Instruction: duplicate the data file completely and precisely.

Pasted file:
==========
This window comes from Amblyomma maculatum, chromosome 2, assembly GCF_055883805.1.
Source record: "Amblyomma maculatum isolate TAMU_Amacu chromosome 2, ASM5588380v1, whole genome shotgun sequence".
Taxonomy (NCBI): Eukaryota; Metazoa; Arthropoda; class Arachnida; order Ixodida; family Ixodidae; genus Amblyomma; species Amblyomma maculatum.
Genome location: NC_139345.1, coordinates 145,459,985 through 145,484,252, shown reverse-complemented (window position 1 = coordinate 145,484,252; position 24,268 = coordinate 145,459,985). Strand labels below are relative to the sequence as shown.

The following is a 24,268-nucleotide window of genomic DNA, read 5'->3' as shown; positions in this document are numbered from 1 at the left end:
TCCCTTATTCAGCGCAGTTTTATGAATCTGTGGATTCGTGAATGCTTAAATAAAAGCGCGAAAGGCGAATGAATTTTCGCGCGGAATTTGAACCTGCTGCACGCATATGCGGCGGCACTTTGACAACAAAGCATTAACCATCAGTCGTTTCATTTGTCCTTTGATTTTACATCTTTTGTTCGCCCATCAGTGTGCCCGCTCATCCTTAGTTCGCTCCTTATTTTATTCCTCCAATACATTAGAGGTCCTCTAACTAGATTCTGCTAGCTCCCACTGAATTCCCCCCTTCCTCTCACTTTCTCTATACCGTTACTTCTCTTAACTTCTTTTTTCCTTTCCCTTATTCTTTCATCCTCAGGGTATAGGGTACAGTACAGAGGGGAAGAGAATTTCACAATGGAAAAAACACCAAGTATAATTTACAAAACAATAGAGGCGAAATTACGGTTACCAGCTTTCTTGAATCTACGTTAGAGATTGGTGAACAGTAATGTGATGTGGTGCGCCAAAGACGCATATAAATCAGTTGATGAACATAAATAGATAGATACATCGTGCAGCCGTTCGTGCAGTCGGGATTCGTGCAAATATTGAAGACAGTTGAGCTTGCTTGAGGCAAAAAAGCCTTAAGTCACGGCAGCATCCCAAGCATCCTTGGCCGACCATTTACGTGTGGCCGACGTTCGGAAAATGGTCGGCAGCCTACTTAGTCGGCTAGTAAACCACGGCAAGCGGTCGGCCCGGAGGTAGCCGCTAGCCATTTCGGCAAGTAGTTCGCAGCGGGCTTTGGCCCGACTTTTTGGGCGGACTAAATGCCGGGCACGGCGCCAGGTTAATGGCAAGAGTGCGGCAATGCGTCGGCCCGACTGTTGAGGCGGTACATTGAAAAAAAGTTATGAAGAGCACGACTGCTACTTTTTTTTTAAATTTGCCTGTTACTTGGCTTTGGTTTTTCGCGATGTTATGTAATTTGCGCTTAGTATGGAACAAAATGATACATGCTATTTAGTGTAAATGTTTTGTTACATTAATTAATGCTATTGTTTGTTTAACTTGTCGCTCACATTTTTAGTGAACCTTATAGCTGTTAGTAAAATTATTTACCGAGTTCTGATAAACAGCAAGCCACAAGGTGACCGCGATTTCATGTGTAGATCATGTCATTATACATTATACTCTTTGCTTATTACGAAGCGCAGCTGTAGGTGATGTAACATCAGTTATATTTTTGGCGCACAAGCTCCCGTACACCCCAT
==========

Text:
This window comes from Amblyomma maculatum, chromosome 2, assembly GCF_055883805.1.
Source record: "Amblyomma maculatum isolate TAMU_Amacu chromosome 2, ASM5588380v1, whole genome shotgun sequence".
Taxonomy (NCBI): Eukaryota; Metazoa; Arthropoda; class Arachnida; order Ixodida; family Ixodidae; genus Amblyomma; species Amblyomma maculatum.
Genome location: NC_139345.1, coordinates 145,459,985 through 145,484,252, shown reverse-complemented (window position 1 = coordinate 145,484,252; position 24,268 = coordinate 145,459,985). Strand labels below are relative to the sequence as shown.

The following is a 24,268-nucleotide window of genomic DNA, read 5'->3' as shown; positions in this document are numbered from 1 at the left end:
TCCCTTATTCAGCGCAGTTTTATGAATCTGTGGATTCGTGAATGCTTAAATAAAAGCGCGAAAGGCGAATGAATTTTCGCGCGGAATTTGAACCTGCTGCACGCATATGCGGCGGCACTTTGACAACAAAGCATTAACCATCAGTCGTTTCATTTGTCCTTTGATTTTACATCTTTTGTTCGCCCATCAGTGTGCCCGCTCATCCTTAGTTCGCTCCTTATTTTATTCCTCCAATACATTAGAGGTCCTCTAACTAGATTCTGCTAGCTCCCACTGAATTCCCCCCTTCCTCTCACTTTCTCTATACCGTTACTTCTCTTAACTTCTTTTTTCCTTTCCCTTATTCTTTCATCCTCAGGGTATAGGGTACAGTACAGAGGGGAAGAGAATTTCACAATGGAAAAAACACCAAGTATAATTTACAAAACAATAGAGGCGAAATTACGGTTACCAGCTTTCTTGAATCTACGTTAGAGATTGGTGAACAGTAATGTGATGTGGTGCGCCAAAGACGCATATAAATCAGTTGATGAACATAAATAGATAGATACATCGTGCAGCCGTTCGTGCAGTCGGGATTCGTGCAAATATTGAAGACAGTTGAGCTTGCTTGAGGCAAAAAAGCCTTAAGTCACGGCAGCATCCCAAGCATCCTTGGCCGACCATTTACGTGTGGCCGACGTTCGGAAAATGGTCGGCAGCCTACTTAGTCGGCTAGTAAACCACGGCAAGCGGTCGGCCCGGAGGTAGCCGCTAGCCATTTCGGCAAGTAGTTCGCAGCGGGCTTTGGCCCGACTTTTTGGGCGGACTAAATGCCGGGCACGGCGCCAGGTTAATGGCAAGAGTGCGGCAATGCGTCGGCCCGACTGTTGAGGCGGTACATTGAAAAAAAGTTATGAAGAGCACGACTGCTACTTTTTTTTTAAATTTGCCTGTTACTTGGCTTTGGTTTTTCGCGATGTTATGTAATTTGCGCTTAGTATGGAACAAAATGATACATGCTATTTAGTGTAAATGTTTTGTTACATTAATTAATGCTATTGTTTGTTTAACTTGTCGCTCACATTTTTAGTGAACCTTATAGCTGTTAGTAAAATTATTTACCGAGTTCTGATAAACAGCAAGCCACAAGGTGACCGCGATTTCATGTGTAGATCATGTCATTATACATTATACTCTTTGCTTATTACGAAGCGCAGCTGTAGGTGATGTAACATCAGTTATATTTTTGGCGCACAAGCTCCCGTACACCCCAT